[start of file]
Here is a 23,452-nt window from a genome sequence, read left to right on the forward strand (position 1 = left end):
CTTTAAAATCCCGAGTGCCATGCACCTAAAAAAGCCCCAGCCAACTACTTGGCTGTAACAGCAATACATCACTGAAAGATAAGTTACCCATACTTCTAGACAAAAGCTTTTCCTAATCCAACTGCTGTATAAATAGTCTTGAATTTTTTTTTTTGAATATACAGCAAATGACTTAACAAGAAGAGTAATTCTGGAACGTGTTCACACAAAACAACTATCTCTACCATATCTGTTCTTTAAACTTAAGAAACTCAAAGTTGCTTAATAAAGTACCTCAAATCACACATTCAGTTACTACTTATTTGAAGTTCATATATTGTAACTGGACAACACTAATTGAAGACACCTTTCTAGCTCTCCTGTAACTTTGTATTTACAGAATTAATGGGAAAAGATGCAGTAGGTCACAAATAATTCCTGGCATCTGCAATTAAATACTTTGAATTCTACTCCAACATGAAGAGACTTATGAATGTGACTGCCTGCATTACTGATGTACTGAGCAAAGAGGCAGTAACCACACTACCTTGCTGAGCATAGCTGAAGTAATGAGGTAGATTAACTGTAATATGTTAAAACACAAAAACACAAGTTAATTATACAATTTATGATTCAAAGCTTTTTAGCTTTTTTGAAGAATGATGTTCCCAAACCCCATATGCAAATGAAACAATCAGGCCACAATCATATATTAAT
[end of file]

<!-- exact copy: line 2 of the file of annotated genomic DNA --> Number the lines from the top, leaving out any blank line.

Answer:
CTTTAAAATCCCGAGTGCCATGCACCTAAAAAAGCCCCAGCCAACTACTTGGCTGTAACAGCAATACATCACTGAAAGATAAGTTACCCATACTTCTAGACAAAAGCTTTTCCTAATCCAACTGCTGTATAAATAGTCTTGAATTTTTTTTTTTGAATATACAGCAAATGACTTAACAAGAAGAGTAATTCTGGAACGTGTTCACACAAAACAACTATCTCTACCATATCTGTTCTTTAAACTTAAGAAACTCAAAGTTGCTTAATAAAGTACCTCAAATCACACATTCAGTTACTACTTATTTGAAGTTCATATATTGTAACTGGACAACACTAATTGAAGACACCTTTCTAGCTCTCCTGTAACTTTGTATTTACAGAATTAATGGGAAAAGATGCAGTAGGTCACAAATAATTCCTGGCATCTGCAATTAAATACTTTGAATTCTACTCCAACATGAAGAGACTTATGAATGTGACTGCCTGCATTACTGATGTACTGAGCAAAGAGGCAGTAACCACACTACCTTGCTGAGCATAGCTGAAGTAATGAGGTAGATTAACTGTAATATGTTAAAACACAAAAACACAAGTTAATTATACAATTTATGATTCAAAGCTTTTTAGCTTTTTTGAAGAATGATGTTCCCAAACCCCATATGCAAATGAAACAATCAGGCCACAATCATATATTAAT